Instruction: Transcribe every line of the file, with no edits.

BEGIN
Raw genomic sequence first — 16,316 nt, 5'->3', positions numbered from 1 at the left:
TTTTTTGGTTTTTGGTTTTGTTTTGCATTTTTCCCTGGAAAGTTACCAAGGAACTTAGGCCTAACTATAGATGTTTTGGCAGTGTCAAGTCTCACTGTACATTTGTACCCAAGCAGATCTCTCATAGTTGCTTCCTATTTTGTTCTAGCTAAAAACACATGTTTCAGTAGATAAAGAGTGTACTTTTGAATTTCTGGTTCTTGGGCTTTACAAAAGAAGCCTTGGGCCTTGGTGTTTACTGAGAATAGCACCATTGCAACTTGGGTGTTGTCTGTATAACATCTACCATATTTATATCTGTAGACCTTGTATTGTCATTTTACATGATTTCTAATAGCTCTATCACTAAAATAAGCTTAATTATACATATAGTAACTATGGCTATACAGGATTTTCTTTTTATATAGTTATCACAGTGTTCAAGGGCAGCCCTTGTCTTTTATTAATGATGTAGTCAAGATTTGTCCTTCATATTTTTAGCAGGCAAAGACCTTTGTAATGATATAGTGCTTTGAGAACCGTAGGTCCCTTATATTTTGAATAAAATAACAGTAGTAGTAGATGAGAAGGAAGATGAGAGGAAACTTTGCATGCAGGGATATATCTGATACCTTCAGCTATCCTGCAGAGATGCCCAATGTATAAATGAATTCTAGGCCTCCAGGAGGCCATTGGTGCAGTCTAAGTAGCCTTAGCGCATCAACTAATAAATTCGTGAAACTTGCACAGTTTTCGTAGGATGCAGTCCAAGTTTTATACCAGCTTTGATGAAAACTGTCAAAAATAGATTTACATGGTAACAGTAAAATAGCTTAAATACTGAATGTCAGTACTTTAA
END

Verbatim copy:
Raw genomic sequence first — 16,316 nt, 5'->3', positions numbered from 1 at the left:
TTTTTTGGTTTTTGGTTTTGTTTTGCATTTTTCCCTGGAAAGTTACCAAGGAACTTAGGCCTAACTATAGATGTTTTGGCAGTGTCAAGTCTCACTGTACATTTGTACCCAAGCAGATCTCTCATAGTTGCTTCCTATTTTGTTCTAGCTAAAAACACATGTTTCAGTAGATAAAGAGTGTACTTTTGAATTTCTGGTTCTTGGGCTTTACAAAAGAAGCCTTGGGCCTTGGTGTTTACTGAGAATAGCACCATTGCAACTTGGGTGTTGTCTGTATAACATCTACCATATTTATATCTGTAGACCTTGTATTGTCATTTTACATGATTTCTAATAGCTCTATCACTAAAATAAGCTTAATTATACATATAGTAACTATGGCTATACAGGATTTTCTTTTTATATAGTTATCACAGTGTTCAAGGGCAGCCCTTGTCTTTTATTAATGATGTAGTCAAGATTTGTCCTTCATATTTTTAGCAGGCAAAGACCTTTGTAATGATATAGTGCTTTGAGAACCGTAGGTCCCTTATATTTTGAATAAAATAACAGTAGTAGTAGATGAGAAGGAAGATGAGAGGAAACTTTGCATGCAGGGATATATCTGATACCTTCAGCTATCCTGCAGAGATGCCCAATGTATAAATGAATTCTAGGCCTCCAGGAGGCCATTGGTGCAGTCTAAGTAGCCTTAGCGCATCAACTAATAAATTCGTGAAACTTGCACAGTTTTCGTAGGATGCAGTCCAAGTTTTATACCAGCTTTGATGAAAACTGTCAAAAATAGATTTACATGGTAACAGTAAAATAGCTTAAATACTGAATGTCAGTACTTTAA